Authors: Lauren Weisberger
“Miranda, I'm in L.A., and I can'tâ”
“Monday, then. You'll fly first. Or I can get Michael Eisner to give you a lift. That's fine.”
“I'm so sorry, I would love to help, but I've accepted a client who's going to require quite a bit of hand-holding. I wouldn't be able to give you what you need for the Met right now. What you
There was an icy pause. “And here I had heard your business wasn't exactly, how shall we put it?
Emily's stomach dropped. “Is that so?” Word had reached Miranda Priestlyâwho concerned herself with nothing she deemed beneath her? That little punk Rizzo was probably telling everyone and their mother that he had flown her all the way from Los Angeles in the middle of the night just to tell her she was fired before she was hired. Or maybe it had been Kim Kelly, who had been yapping to everyone that Emily didn't
know how to Snapchat. Like it was crucial to know how to turn a selfie into a rainbow-puking piglet. Because
how crises were remedied and celebrity achieved. Perhaps Olivia Belle had something to do with it? Who could ever be sure?
“Allow me to remind you, Emily, although I shouldn't have to: celebrities are fickle and oftentimes stupid. It's a terrible combination and not one that ensures job security. Heading the Met Ball, however? That's the job a million girls would die for.”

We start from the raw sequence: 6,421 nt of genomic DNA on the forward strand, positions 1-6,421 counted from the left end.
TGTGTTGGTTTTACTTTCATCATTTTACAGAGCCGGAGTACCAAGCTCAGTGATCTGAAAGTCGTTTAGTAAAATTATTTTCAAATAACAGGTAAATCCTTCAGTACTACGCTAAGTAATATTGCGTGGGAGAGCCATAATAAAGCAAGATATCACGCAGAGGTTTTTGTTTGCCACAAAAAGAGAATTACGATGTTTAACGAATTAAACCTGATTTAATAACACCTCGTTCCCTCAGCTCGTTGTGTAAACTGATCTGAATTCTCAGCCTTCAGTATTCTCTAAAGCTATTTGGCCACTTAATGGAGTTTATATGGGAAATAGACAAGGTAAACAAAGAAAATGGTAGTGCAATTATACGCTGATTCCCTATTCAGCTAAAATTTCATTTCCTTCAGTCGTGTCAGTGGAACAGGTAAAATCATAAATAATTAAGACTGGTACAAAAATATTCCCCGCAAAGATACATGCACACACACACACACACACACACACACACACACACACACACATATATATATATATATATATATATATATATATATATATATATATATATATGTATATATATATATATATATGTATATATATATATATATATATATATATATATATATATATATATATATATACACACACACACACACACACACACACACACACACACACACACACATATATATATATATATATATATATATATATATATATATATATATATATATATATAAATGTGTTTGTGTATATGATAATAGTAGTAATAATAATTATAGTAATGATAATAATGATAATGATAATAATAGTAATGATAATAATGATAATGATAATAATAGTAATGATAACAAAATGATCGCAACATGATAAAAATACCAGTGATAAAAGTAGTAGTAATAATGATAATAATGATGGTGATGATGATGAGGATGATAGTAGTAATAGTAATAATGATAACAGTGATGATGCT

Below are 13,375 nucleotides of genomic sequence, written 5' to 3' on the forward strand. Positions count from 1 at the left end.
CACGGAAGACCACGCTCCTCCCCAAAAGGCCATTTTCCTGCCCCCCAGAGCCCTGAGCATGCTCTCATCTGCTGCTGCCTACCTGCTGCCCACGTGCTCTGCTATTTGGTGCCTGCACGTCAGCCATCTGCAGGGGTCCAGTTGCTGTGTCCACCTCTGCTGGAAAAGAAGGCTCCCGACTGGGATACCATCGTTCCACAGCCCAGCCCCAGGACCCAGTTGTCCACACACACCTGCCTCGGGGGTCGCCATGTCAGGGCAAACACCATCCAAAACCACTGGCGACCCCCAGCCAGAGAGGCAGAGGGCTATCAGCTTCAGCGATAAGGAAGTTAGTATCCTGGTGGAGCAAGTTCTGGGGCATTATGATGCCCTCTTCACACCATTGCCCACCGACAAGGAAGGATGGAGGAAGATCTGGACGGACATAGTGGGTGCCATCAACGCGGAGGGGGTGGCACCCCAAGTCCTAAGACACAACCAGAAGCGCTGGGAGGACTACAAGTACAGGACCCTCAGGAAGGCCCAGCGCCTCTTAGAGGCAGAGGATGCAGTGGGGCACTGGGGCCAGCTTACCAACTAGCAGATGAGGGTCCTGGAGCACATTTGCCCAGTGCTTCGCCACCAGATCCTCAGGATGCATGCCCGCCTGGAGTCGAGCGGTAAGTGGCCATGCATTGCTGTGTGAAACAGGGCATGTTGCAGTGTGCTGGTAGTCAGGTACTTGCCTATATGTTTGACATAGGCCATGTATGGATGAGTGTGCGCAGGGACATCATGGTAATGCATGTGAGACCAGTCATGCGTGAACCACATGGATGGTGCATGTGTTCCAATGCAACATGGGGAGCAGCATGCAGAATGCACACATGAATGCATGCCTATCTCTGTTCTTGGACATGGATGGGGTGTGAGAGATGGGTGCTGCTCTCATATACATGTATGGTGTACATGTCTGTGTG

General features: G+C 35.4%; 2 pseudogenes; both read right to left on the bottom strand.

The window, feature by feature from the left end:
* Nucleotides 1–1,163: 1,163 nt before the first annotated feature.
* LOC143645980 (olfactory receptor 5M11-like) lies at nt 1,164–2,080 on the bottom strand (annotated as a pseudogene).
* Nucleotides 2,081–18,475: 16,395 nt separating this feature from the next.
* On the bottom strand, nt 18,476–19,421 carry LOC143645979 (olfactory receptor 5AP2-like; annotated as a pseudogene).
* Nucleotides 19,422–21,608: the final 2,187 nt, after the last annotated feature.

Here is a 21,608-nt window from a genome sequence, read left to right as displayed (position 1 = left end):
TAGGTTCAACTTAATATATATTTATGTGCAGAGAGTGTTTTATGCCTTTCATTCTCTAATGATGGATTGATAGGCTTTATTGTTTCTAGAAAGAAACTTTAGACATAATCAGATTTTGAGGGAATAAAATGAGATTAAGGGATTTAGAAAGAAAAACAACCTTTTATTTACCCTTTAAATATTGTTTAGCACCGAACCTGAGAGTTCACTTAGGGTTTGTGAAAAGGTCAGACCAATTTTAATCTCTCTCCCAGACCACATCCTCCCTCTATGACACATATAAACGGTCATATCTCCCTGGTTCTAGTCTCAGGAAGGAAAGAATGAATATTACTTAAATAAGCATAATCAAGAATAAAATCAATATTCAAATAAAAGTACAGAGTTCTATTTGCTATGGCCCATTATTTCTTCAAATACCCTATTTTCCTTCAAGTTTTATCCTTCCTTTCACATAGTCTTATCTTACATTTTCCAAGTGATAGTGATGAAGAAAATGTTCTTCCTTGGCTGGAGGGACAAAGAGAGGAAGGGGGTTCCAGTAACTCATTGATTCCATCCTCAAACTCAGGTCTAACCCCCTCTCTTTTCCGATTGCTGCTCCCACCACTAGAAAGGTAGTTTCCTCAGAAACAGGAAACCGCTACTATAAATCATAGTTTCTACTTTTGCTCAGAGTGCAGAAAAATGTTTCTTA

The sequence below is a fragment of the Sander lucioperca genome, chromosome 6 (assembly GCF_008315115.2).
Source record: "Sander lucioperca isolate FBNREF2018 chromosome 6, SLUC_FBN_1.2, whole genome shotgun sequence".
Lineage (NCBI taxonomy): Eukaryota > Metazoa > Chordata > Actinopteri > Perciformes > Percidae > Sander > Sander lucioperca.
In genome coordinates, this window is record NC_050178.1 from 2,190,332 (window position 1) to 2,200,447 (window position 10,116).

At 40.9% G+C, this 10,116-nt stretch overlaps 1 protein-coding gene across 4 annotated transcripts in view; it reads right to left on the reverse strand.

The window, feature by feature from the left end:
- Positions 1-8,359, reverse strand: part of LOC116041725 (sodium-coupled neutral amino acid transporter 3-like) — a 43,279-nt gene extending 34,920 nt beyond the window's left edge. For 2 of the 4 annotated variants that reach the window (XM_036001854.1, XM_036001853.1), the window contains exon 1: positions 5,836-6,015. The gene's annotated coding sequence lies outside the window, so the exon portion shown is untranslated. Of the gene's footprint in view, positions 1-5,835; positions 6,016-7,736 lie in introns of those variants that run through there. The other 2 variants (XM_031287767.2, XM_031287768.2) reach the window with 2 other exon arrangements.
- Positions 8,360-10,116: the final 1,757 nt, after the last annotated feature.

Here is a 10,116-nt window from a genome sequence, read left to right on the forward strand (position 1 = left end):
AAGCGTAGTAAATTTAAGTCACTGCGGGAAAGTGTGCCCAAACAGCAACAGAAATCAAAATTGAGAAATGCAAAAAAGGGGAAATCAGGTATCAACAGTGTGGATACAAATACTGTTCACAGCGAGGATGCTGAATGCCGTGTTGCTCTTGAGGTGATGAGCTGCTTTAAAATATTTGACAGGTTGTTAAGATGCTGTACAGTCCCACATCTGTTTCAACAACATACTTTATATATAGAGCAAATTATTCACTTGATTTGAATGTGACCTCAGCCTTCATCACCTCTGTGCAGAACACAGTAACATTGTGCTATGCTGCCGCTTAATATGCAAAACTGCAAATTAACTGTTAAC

Everything Miranda said was true, but Emily couldn't return to
. No matter how many girls would die for the job. Not after all these years. She'd practically saved Kevin Bacon and Kyra Sedgwick from bankruptcy during the whole Madoff drama and had most certainly saved Ryan Phillipe from complete irrelevance. Dealing with Amanda Seyfried's leaked nude photos? Handling the public outcry after Robin Thicke was accused of child abuse? The brilliant way Bruce transitioned publicly to Caitlyn? All Emily. But Emily had enough firsthand Miranda experience to know she should try to smooth things over.